It is not only the first prize winners that have gone on to have great careers, but also many of its runners-up. Second to Orozco in 1966 was the Russian pianist Viktoria Postnikova, and in 1969, George Pludermacher to Radu Lupu.
1975 was a particularly outstanding year in the history of the Competition, when the finals featured not only Dimitri Alexeev but also celebrated pianists of today Mitsuko Uchida, Andras Schiff, Pascal Devoyon and now world-famous conductor Myung-Whun Chung. Other runner-ups have included Kathryn Stott, Peter Donohoe, Louis Lortie, Ian Munro, Noriko Ogawa, Lars Vogt, Leon McCawley and Ashley Wass.
The Leeds Competition attracts distinguished jurors from all around the world and this year, in addition to Dame Fanny (Chairman), there is Christopher Elton, Adam Gatehouse, Pavel Gililov, Bao Huiqiao, Daejin Kim, Robert Levin, Robert McDonald and John O’Conor.
Stage one of the competition took place between 29th, 30th, and 31st August, 1st and 2nd September 2012 when fifty nine competitors performed for the jury. Thirty pianists appeared in stage two, on 4th, 5th, 6th and 7th September 2012. The semi-finals held on 9th, 10th and 11th September 2012, had reduced this number to just twelve.
Last night on BBC Radio 3 we were allowed to hear extracts from the recital rounds of the six remaining finalists who will go on to perform concertos with Sir Mark Elder and the Hallé Orchestra on Friday 14th and Saturday 15th September 2012 broadcast on BBC Radio 3.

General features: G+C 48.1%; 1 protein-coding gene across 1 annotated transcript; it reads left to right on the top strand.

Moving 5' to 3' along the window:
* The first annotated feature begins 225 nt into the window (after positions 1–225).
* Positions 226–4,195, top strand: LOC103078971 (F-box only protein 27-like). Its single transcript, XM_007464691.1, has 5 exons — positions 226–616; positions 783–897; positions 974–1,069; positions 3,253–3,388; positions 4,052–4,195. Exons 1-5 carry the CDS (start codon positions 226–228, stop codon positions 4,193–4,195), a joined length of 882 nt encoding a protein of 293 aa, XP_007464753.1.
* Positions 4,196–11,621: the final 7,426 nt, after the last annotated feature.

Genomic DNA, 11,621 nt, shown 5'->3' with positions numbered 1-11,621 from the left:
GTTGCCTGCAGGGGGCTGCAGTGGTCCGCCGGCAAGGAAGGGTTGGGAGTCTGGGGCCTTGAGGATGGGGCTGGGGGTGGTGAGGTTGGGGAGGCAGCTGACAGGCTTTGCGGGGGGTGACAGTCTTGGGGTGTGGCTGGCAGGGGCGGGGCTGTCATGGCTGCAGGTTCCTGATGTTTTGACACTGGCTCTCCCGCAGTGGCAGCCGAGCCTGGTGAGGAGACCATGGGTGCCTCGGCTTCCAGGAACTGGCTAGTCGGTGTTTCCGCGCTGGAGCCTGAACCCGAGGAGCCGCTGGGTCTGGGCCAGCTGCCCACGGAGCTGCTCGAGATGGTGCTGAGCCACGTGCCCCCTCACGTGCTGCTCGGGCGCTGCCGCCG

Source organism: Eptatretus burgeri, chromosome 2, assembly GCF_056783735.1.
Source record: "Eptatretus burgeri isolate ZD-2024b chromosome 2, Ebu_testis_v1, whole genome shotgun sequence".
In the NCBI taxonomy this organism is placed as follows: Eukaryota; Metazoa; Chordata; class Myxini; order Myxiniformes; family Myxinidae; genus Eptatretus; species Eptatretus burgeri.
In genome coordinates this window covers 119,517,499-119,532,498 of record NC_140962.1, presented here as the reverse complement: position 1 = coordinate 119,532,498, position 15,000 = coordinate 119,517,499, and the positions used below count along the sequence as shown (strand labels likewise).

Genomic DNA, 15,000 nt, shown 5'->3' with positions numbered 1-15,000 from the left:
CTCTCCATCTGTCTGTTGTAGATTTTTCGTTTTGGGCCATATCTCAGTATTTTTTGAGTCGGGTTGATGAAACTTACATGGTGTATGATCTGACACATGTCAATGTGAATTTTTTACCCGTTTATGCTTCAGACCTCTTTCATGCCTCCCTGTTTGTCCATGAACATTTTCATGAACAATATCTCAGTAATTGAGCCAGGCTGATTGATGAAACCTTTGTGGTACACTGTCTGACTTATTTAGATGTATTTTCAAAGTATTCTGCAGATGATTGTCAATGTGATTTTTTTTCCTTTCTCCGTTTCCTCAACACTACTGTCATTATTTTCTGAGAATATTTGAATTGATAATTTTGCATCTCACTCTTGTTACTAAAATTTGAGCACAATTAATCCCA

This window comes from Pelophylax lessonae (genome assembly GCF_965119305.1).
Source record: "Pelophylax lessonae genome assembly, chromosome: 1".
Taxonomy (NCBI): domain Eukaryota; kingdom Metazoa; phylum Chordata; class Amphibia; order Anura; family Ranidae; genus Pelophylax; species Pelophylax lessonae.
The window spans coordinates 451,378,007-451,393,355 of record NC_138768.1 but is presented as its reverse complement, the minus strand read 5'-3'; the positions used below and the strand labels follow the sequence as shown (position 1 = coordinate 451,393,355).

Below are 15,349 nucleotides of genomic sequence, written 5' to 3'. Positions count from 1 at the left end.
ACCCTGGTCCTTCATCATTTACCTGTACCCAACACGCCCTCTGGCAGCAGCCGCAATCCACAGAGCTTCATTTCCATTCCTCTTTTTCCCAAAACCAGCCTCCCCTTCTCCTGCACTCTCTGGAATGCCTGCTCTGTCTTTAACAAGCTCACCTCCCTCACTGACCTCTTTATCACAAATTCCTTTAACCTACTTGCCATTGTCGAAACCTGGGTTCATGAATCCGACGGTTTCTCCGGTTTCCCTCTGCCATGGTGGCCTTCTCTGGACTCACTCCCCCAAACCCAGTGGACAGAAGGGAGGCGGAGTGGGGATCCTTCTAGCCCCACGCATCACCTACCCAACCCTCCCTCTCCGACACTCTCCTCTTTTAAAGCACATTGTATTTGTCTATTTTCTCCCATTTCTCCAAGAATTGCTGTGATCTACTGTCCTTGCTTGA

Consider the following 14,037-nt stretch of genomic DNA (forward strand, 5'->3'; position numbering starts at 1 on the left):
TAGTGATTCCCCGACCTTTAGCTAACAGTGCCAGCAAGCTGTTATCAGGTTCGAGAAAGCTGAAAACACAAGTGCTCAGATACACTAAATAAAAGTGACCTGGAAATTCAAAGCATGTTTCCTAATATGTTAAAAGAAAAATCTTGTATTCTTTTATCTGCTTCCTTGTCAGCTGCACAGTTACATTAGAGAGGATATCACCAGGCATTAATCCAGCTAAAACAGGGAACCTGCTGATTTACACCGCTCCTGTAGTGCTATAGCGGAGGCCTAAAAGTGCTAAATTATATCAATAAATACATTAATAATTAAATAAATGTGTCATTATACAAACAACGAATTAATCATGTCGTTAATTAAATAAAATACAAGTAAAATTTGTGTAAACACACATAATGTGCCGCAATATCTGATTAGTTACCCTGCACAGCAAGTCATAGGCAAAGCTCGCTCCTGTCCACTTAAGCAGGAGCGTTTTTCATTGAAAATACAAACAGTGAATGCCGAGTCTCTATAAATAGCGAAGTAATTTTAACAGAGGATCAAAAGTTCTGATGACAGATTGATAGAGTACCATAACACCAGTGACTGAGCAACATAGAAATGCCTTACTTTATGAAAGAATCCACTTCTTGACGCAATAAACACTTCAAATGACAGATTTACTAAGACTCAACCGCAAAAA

Jayson Gillham, aged 26 years from Australia, gave a thoughtful but slightly literal performance of Brahms’ Handel Variations. He had great fluency and this was a good performance, but I felt that he needed less restraint. Jiayan Sun, aged 22 years from China, made a marked contrast by giving four pieces from Ligeti’s Musica ricercata in playing of great verve and imagination. His Debussy Prelude ‘Fireworks’ equally showed strength and dynamic playing full of personality.
Louis Schwizgebel, aged 24 years from Switzerland, played Haydn’s sonata No.50 in D major a choice that showed his grace and charm with crisp playing in the Allegro con brio. Though a little slow, the largo e sostenuto was extremely beautiful whilst there was a fresh and sparkling finale. Federico Colli, aged 24 years from Italy, gave us a Scriabin Tenth Sonata that brought out the strange rhythms but, perhaps because I did not hear this in the hall, it seems that much of the colour did not emerge. Certainly this was a very individual view of the sonata.
Andrew Tyson, aged 25 years from the USA, played Chopin’s Preludes Op.28 in a performance that left no doubt as to his maturity and depth. He showed that he could produce that wonderful billowing sound that Chopin can sometimes need combined with a wonderful rubato. This was a wonderful performance. Andrejs Osokins, aged 27 years from Latvia, played Beethoven’s last Piano Sonata op.111. There was fiery playing in the first movement and, though there was a certain tentativeness in the second movement, there much was poetry. This pianist certainly felt the depth of this sonata.
So is there a clear favourite? Well the problem for those, like me, who have not sat through every round of this competition is that the judgment must be based on all of the competitors playing – and there is the concerto finale to go.
However, Andrew Tyson must stand out at this stage as must Jiayan Sun and Louis Schwizgebel. From what I have heard so far, the standard for 2012 seems to be very high, so who can tell.
Leeds International Piano Competition 2012. The Finals Part 1.
Leeds International Piano Competition 2012. The Finals Part 2. http://theclassicalreviewer.blogspot.co.uk/2012/09/leeds-international-piano-competition_7394.html